March 15, 2012
Evidence In Bahamas And Bermuda Suggests Increased Rise In Sea Levels
Scientists are now predicting sea levels will climb another several inches -- or even a few feet -- by the year 2100, according to recent studies.
Studying cliffs and ancient reefs on the sub-tropical islands of the Bahamas and Bermuda, scientists are investigating global sea rise and comparing these results against data from more than a century ago.
The Bahamas and Bermuda have been attracting fossil hunters for many years. The land on the Bahamas, for example, is built on a foundation of fossil coral and disintegrated coral reefs and seashells. Scientists are able to use clues and data from this ancient ground to understand how much and how fast sea levels rose during a warm period more than 400,000 years ago. Using this data, the scientists hope to predict global sea-levels for the future.
These scientists believe that the sub-tropical islands actually sank lower during this warm period, but after accounting for this phenomenon, it is estimated that the sea-levels rose 20 to 43 feet higher than originally estimated. This is a third less than originally estimated, but a drastic change nonetheless.
The cause of this rise in sea levels? Scientists believe that ice sheets in Greenland and West Antarctica collapsed during this warm period. They also believe that vast ice sheets from East Antarctica also melted into the sea, though this ice loss was negligible.
“Our research provides a simple explanation for high beach deposits [such as fossils in the Bahamas],” said the paper´s lead author Maureen Raymo, a scientist at Columbia University´s Lamont-Doherty Earth Observatory.
Global sea-levels have risen eight inches since the 1880´s and continue to rise at the rate of an inch per decade. Thermal expansion of seawater and melting of ice sheets and glaciers are the cause of this slow and steady rise. Ice sheets in Greenland and West Antarctica remain largely intact, although they are contributing to the rise in sea-levels.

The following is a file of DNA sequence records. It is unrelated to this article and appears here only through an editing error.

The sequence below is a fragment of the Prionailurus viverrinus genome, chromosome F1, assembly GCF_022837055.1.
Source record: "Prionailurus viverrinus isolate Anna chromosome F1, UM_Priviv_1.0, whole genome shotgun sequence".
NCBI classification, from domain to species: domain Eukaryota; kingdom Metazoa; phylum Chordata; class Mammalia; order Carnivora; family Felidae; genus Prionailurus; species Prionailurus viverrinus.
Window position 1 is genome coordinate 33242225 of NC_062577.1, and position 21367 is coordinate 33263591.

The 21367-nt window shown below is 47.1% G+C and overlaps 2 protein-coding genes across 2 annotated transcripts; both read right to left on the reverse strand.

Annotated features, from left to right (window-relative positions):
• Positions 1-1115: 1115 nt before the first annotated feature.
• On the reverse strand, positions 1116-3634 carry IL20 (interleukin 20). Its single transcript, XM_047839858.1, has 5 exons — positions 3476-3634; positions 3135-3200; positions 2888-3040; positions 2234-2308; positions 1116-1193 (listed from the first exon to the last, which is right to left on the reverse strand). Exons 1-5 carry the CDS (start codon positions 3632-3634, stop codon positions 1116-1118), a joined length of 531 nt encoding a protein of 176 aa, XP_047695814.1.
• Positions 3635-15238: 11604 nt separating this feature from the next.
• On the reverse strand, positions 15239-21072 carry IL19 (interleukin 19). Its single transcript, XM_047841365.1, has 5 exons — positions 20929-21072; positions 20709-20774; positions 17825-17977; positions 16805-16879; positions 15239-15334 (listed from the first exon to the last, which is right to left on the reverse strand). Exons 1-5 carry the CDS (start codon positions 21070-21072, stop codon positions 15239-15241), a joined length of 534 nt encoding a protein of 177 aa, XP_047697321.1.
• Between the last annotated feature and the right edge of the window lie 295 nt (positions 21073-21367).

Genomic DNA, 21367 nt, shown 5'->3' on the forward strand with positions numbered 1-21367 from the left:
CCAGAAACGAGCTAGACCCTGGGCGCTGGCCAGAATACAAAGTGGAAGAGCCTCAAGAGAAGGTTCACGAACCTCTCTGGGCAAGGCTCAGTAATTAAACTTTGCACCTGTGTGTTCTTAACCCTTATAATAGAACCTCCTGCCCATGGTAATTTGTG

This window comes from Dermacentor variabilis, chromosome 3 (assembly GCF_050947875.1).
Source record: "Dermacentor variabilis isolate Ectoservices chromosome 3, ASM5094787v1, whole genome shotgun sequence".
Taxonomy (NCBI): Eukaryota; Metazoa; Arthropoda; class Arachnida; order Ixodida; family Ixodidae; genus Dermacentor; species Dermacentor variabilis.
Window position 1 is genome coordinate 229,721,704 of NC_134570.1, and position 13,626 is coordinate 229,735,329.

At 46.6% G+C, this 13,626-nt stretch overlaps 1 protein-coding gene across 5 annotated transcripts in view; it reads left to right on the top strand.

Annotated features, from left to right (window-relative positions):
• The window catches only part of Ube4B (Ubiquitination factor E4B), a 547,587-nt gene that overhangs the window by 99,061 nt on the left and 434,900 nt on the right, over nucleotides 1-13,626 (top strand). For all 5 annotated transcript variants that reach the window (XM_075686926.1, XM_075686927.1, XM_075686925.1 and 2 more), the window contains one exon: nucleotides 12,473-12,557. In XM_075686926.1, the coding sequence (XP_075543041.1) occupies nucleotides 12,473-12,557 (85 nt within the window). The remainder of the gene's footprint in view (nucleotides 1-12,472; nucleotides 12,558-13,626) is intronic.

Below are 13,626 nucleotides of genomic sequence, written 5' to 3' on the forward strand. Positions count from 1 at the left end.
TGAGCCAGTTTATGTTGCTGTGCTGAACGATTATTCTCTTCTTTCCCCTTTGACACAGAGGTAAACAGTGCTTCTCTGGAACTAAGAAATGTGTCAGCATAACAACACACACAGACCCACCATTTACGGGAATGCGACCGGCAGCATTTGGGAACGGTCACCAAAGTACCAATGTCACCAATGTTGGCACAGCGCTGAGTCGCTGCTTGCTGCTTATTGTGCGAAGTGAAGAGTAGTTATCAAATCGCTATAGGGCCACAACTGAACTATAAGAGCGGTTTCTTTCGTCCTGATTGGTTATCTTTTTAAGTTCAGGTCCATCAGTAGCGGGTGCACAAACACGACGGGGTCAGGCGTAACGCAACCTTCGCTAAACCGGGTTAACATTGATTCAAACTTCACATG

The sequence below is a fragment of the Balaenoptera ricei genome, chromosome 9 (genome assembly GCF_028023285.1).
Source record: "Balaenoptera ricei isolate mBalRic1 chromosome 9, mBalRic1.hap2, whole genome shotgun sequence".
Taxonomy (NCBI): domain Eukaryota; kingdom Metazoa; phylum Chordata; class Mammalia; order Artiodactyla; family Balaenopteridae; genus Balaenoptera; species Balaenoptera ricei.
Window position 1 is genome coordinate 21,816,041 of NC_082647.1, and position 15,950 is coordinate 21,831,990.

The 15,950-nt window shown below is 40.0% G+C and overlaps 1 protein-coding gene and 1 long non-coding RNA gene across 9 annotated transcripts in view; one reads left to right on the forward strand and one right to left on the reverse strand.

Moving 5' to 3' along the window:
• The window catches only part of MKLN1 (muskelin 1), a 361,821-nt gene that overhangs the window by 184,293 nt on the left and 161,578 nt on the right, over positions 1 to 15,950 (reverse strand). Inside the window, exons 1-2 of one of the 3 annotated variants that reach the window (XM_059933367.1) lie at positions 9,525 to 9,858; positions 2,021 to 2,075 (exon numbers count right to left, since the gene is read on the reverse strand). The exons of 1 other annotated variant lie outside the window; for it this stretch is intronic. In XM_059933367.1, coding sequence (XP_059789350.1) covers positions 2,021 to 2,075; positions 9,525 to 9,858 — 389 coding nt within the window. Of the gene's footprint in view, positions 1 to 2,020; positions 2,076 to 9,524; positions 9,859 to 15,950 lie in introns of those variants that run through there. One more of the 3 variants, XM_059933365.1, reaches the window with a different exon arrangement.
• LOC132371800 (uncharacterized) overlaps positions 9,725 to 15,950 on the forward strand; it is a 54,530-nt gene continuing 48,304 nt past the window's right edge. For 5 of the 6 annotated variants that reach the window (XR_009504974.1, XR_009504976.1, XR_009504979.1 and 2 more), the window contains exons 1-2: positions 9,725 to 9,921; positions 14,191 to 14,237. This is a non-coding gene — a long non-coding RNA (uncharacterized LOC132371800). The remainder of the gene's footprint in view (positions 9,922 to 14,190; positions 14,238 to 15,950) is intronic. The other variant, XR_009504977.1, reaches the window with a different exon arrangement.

A recent report by the Intergovernmental Panel on Climate Change (IPCC) suggests that sea-levels could rise by 2 feet by the year 2100. This number could be higher depending on ice melts and greenhouse gasses. Should the sea rise more than 5 feet, scientists predict that more than 17 million people could be affected in Bangladesh alone.
The new study also factors in the loading and unloading of ice from North America during the ice ages, according to the National Science Foundation.
As these ice sheets grew they pushed the land beneath them down under their weight. This force caused islands such as the Bahamas and Bermuda to raise upward. When the ice sank again, the continents and islands returned to their original levels.
“We´re re-thinking many of our estimates of past sea-level rise now that we´re more aware of the effects of unloading of ice,” said Bil Haq, program director in the National Science Foundation´s (NSF) Division of Ocean Sciences, which funded the research. “We now have a meaningful way of calculating the rebound.
“This study is a good example of collaboration between paleoceanography and geophysics to resolve an important issue: the question of future sea-level rise.”
While scientists are not yet concerned about the ice sheets in East Antarctica, they are worried about the ice sheets in Greenland and West Antarctica.
The results of this study were published in this week´s issue of the journal Nature.
Image Caption: New explanation for why beach deposits in the Bahamas are 70 feet above sea level. Credit: Paul Hearty